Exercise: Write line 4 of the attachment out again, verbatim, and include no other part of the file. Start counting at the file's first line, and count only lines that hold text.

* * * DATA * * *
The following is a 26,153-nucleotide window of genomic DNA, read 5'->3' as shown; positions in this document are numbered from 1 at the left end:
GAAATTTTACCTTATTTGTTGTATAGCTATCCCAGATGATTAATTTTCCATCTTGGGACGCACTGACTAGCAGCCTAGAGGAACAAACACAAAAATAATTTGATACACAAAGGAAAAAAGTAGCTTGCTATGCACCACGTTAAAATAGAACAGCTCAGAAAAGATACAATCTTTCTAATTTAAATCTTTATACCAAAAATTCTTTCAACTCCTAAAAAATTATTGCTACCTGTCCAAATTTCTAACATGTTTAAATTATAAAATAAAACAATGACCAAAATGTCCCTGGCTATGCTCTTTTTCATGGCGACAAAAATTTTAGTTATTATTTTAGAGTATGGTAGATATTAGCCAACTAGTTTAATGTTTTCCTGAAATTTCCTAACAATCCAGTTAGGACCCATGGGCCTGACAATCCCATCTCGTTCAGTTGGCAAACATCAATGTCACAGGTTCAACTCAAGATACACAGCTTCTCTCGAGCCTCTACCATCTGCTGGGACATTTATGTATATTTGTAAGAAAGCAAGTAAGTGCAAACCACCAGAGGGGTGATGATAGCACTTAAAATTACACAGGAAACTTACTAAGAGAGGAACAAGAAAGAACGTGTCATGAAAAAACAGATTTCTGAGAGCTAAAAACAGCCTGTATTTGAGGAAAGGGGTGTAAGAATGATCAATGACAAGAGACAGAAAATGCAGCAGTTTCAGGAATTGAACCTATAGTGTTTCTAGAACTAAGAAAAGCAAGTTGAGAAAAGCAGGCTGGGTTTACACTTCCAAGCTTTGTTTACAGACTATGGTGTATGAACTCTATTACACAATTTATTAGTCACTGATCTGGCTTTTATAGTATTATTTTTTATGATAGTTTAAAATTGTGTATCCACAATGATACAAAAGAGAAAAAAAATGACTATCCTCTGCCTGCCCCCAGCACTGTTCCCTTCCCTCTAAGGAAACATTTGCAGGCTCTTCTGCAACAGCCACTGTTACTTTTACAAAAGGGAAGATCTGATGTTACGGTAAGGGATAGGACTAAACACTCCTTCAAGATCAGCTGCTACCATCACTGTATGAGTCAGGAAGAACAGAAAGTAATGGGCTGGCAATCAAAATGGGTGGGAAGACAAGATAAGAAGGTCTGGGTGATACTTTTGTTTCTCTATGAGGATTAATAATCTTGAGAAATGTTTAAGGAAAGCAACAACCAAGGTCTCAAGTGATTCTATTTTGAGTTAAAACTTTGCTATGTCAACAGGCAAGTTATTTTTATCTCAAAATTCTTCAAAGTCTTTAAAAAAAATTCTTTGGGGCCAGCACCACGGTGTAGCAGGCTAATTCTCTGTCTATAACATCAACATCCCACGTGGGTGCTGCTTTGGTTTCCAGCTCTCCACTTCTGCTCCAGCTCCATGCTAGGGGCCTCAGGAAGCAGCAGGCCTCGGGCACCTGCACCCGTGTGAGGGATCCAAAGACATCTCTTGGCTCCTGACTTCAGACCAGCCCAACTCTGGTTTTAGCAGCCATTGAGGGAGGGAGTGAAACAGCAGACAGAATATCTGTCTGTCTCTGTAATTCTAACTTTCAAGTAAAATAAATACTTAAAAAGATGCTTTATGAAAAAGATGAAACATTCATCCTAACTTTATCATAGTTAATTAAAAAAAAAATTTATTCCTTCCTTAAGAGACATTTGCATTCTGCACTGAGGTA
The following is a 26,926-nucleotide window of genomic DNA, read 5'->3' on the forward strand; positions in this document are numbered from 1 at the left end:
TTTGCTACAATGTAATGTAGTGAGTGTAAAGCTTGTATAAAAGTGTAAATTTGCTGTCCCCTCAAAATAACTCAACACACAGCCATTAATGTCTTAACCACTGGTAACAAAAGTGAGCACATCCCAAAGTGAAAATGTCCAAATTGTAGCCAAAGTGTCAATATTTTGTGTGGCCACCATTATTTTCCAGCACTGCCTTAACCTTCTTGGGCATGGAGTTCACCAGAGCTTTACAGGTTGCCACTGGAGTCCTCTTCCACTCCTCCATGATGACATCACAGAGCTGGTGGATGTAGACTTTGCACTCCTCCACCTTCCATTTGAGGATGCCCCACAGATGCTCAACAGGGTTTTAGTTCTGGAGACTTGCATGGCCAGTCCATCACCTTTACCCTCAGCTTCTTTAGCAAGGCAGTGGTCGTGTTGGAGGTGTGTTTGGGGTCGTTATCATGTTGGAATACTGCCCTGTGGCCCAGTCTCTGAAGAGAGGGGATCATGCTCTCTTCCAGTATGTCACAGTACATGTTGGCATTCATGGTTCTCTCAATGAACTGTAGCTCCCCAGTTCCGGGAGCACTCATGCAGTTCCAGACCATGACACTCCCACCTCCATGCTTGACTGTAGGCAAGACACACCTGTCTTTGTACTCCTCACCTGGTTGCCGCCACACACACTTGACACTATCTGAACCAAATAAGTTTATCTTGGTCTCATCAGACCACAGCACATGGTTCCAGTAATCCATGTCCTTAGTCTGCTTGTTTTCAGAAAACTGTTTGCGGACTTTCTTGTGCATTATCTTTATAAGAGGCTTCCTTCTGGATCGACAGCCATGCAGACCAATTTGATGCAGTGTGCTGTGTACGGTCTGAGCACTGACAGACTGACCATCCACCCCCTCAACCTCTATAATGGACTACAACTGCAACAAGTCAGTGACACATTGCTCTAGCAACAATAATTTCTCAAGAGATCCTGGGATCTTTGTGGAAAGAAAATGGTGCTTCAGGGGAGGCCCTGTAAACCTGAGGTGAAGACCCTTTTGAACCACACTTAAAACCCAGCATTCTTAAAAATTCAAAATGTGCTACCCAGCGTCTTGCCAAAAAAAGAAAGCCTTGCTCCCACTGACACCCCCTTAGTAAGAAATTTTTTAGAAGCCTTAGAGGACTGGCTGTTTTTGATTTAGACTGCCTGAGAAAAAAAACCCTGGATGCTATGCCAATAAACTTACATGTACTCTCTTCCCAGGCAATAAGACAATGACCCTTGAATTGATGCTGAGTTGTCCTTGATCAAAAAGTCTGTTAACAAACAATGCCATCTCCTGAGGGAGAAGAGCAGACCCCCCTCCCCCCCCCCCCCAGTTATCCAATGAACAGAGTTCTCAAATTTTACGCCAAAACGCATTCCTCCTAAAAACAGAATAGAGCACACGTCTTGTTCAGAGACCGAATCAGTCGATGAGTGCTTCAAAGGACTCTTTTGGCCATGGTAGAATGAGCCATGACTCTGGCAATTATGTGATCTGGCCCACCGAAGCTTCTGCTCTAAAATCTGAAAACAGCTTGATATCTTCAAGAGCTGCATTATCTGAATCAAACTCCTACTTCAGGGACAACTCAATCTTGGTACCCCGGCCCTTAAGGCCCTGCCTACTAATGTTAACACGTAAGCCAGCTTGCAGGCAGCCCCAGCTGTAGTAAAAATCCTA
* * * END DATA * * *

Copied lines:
TTTGCTACAATGTAATGTAGTGAGTGTAAAGCTTGTATAAAAGTGTAAATTTGCTGTCCCCTCAAAATAACTCAACACACAGCCATTAATGTCTTAACCACTGGTAACAAAAGTGAGCACATCCCAAAGTGAAAATGTCCAAATTGTAGCCAAAGTGTCAATATTTTGTGTGGCCACCATTATTTTCCAGCACTGCCTTAACCTTCTTGGGCATGGAGTTCACCAGAGCTTTACAGGTTGCCACTGGAGTCCTCTTCCACTCCTCCATGATGACATCACAGAGCTGGTGGATGTAGACTTTGCACTCCTCCACCTTCCATTTGAGGATGCCCCACAGATGCTCAACAGGGTTTTAGTTCTGGAGACTTGCATGGCCAGTCCATCACCTTTACCCTCAGCTTCTTTAGCAAGGCAGTGGTCGTGTTGGAGGTGTGTTTGGGGTCGTTATCATGTTGGAATACTGCCCTGTGGCCCAGTCTCTGAAGAGAGGGGATCATGCTCTCTTCCAGTATGTCACAGTACATGTTGGCATTCATGGTTCTCTCAATGAACTGTAGCTCCCCAGTTCCGGGAGCACTCATGCAGTTCCAGACCATGACACTCCCACCTCCATGCTTGACTGTAGGCAAGACACACCTGTCTTTGTACTCCTCACCTGGTTGCCGCCACACACACTTGACACTATCTGAACCAAATAAGTTTATCTTGGTCTCATCAGACCACAGCACATGGTTCCAGTAATCCATGTCCTTAGTCTGCTTGTTTTCAGAAAACTGTTTGCGGACTTTCTTGTGCATTATCTTTATAAGAGGCTTCCTTCTGGATCGACAGCCATGCAGACCAATTTGATGCAGTGTGCTGTGTACGGTCTGAGCACTGACAGACTGACCATCCACCCCCTCAACCTCTATAATGGACTACAACTGCAACAAGTCAGTGACACATTGCTCTAGCAACAATAATTTCTCAAGAGATCCTGGGATCTTTGTGGAAAGAAAATGGTGCTTCAGGGGAGGCCCTGTAAACCTGAGGTGAAGACCCTTTTGAACCACACTTAAAACCCAGCATTCTTAAAAATTCAAAATGTGCTACCCAGCGTCTTGCCAAAAAAAGAAAGCCTTGCTCCCACTGACACCCCCTTAGTAAGAAATTTTTTAGAAGCCTTAGAGGACTGGCTGTTTTTGATTTAGACTGCCTGAGAAAAAAAACCCTGGATGCTATGCCAATAAACTTACATGTACTCTCTTCCCAGGCAATAAGACAATGACCCTTGAATTGATGCTGAGTTGTCCTTGATCAAAAAGTCTGTTAACAAACAATGCCATCTCCTGAGGGAGAAGAGCAGACCCCCCTCCCCCCCCCCCCCAGTTATCCAATGAACAGAGTTCTCAAATTTTACGCCAAAACGCATTCCTCCTAAAAACAGAATAGAGCACACGTCTTGTTCAGAGACCGAATCAGTCGATGAGTGCTTCAAAGGACTCTTTTGGCCATGGTAGAATGAGCCATGACTCTGGCAATTATGTGATCTGGCCCACCGAAGCTTCTGCTCTAAAATCTGAAAACAGCTTGATATCTTCAAGAGCTGCATTATCTGAATCAAACTCCTACTTCAGGGACAACTCAATCTTGGTACCCCGGCCCTTAAGGCCCTGCCTACTAATGTTAACACGTAAGCCAGCTTGCAGGCAGCCCCAGCTGTAGTAAAAATCCTA